UK: Strict Liability Under The Consumer Protection Act

Last Updated: 5 August 2016
Article by Rob Scott, Nicole Gabryk and Kate Swart

Most Read Contributor in UK, November 2017

The matter of Halstead-Cleak v Eskom Holdings Limited and some observations for liability insurers.

This article:

  • Examines a recent court decision which dealt with strict liability under the Consumer Protection Act;
  • Will be of interest to public liability insurers and brokers; and
  • Will also be of interest to design professionals and consultants and to their professional indemnity insurers and brokers, particularly in the design-build/construct contractual arrangement, and in the context of the Occupational Health and Safety Act and the Construction Regulations.

The Gauteng High Court, in the recent case of Halstead–Cleak v Eskom Holdings Limited [2015] JOL 33332 (GP), held that Eskom was "100% liable" to the Plaintiff who had been riding a bicycle and who, inadvertently, came into contact with a low hanging live powerline spanning a footpath, sustaining serious burn injuries in the process.

Eskom was responsible for the power line in question which spanned two poles in the Nooitgedacht area of Gauteng, through which Eskom conducted electricity. The line was not used to conduct electricity to a user.

While Eskom might ordinarily have been liable in these circumstances under the common law (on the basis of negligence), what was exceptional in this instance was that the Court found that Eskom was strictly liable in terms of the Consumer Protection Act ("the CPA") (pursuant to the provisions of Section 61 of the CPA). This finding, based on the Court's interpretation of the CPA, has to some extent served to substitute strict liability for common law negligence beyond the intended scope of the CPA.

In terms of Section 61(1) of the CPA:

"...the producer or importer, distributor or retailer of any goods is liable for any harm, as described in subsection (5), caused wholly or partly as a consequence of—

(a) supplying any unsafe goods;
(b) a product failure, defect or hazard in any goods; or
(c) inadequate instructions or warnings provided to the consumer pertaining to any hazard arising from or associated with the use of any goods, irrespective of whether the harm resulted from any negligence on the part of the producer, importer, distributor or retailer, as the case may be.

This Section accordingly imports strict liability for the producer, importer, distributor or retailer of goods (which are very widely defined).

Section 61(5) of the CPA defines "harm" as follows:

"Harm for which a person may be held liable in terms of this section includes–

(a) the death of, or injury to, any natural person;
(b) an illness of any natural person;
(c) any loss of, or physical damage to, any property, irrespective of whether it is movable or immovable; and
(d) any economic loss that results from harm contemplated in paragraph (a), (b) or (c).

It is correct that Section 61(1), read with Section 61(5) of the CPA, is of wide application, particularly in that it embraces "harm" to "any natural person" and not just the consumer (we also highlight under comment below the implications of the section for professional indemnity insurers).

Eskom argued that the CPA was not intended to apply in circumstances such as in the instant case. Eskom contended that the CPA:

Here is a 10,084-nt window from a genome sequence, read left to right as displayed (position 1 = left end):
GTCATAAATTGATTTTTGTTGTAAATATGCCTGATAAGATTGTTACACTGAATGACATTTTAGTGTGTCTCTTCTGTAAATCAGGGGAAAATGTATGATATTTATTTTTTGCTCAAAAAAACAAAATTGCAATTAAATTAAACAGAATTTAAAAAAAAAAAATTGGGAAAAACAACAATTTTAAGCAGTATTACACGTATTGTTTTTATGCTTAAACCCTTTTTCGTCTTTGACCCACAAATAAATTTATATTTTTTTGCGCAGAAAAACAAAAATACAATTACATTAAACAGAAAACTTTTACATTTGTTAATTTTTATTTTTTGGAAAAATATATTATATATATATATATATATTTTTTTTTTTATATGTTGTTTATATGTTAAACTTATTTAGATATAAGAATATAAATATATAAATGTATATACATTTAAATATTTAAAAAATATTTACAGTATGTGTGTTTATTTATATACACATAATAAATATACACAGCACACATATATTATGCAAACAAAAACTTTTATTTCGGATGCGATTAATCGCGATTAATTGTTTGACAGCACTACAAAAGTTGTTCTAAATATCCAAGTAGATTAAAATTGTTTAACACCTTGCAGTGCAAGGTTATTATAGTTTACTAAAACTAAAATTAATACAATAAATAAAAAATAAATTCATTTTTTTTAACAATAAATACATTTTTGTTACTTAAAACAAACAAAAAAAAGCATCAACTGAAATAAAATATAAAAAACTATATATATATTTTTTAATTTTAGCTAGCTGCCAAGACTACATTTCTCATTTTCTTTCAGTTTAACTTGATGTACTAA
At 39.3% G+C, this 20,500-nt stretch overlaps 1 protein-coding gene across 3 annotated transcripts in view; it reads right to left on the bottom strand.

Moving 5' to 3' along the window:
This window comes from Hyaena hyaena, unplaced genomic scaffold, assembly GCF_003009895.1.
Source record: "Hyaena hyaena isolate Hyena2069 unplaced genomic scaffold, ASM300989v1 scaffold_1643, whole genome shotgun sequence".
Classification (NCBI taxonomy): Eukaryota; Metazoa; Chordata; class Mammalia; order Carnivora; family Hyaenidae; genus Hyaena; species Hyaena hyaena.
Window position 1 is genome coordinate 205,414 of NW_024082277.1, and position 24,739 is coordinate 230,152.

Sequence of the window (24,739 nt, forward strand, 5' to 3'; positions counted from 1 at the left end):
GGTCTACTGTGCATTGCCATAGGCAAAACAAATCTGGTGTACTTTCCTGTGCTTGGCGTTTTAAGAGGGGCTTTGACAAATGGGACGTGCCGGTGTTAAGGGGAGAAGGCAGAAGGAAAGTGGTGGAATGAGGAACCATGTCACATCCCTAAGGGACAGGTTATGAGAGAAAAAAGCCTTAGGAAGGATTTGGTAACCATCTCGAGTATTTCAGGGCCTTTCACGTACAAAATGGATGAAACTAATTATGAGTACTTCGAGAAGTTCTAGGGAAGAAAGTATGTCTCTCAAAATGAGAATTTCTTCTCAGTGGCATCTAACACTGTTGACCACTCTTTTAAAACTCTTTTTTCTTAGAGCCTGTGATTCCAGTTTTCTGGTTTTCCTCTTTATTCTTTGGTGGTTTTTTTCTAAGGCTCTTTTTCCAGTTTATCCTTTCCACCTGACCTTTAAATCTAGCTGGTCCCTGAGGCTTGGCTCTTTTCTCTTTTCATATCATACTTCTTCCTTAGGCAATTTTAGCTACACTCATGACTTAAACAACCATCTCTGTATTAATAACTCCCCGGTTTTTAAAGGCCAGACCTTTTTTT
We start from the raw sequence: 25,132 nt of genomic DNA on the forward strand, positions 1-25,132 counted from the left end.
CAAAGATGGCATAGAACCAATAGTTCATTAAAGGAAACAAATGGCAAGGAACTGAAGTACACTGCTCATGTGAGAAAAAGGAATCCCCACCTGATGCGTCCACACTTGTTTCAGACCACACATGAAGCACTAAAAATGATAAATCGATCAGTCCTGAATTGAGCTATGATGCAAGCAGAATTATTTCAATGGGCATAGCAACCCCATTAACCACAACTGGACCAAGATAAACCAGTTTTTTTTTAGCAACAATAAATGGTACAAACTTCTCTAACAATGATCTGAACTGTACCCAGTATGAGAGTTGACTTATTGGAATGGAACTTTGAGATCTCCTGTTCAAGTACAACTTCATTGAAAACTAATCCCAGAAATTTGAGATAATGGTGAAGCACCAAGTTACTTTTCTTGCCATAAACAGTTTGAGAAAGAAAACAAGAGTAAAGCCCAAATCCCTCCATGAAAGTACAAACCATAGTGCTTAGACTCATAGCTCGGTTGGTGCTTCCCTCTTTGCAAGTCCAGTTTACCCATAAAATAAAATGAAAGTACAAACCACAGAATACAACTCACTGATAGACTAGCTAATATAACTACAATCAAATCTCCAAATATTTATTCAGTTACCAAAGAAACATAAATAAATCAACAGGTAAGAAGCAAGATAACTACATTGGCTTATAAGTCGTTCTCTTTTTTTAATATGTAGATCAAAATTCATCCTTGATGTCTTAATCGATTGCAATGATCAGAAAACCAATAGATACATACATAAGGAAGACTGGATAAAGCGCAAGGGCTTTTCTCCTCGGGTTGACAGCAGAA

"... is about consumerism and the protection of consumers and that had the plaintiff suffered the electrical burns that he did in the course of utilising the supply of electricity to his home, or otherwise in the course of his use of electricity, then the CPA might well have applied."

The Court held that Section 61(5) of the CPA made it clear that liability:

"... arises not only in respect of "consumers" as defined in the CPA or consumers in the general sense, but to "any natural person".... The plaintiff need not, therefore be a "consumer" in the contractual sense as defined in order for the defendant to be liable for harm".

The Court held that:

"The submission therefore, by the Defendant that an innocent third party who is not necessarily a "consumer" stricto sensu, who suffers loss (such as a dependent of a bread winner who is or may be a consumer who is killed by a defective product) cannot claim redress because he or she is not the consumer would be contrary to the spirit and purpose of the CPA".

This finding is, we submit, correct, but then only in the context of or against the background of a supplier – consumer relationship. To be more specific, provided only that the harm that ensues to "the innocent third party" (or "any natural person") is harm arising from goods supplied in terms of or pursuant to a supplier/consumer transaction – such circumstance did not prevail in this matter.

The harm that ensues must necessarily be harm arising from goods supplied in terms of or pursuant to a supplier/consumer transaction, for the following reasons:

  • Section 5(1) of the CPA restricts the application of the CPA to goods and services that are promoted and supplied or performed "in terms of a transaction". Section 5 ("Application of the Act") provides that "This Act applies to every transaction occurring within the Republic ...".
  • Section 5(2) goes on to list those "transactions" to which the CPA does not apply. Thus for instance, the CPA does not apply to transactions:
    • In terms of which the consumer is a juristic person whose asset value or annual turnover, at the time of the transaction, equals or exceeds the threshold value of R2 000 000.00.
    • If the transaction falls within an exemption granted by the Minister. The exemptions granted by the Minister include:
      • All municipalities other than high capacity municipalities.
      • All banks including mutual banks and cooperative banks (from certain sections of the Act only).
      • Certain collective investment schemes.

Such exemptions are nonetheless "transactions", albeit exempt from certain provisions of the CPA.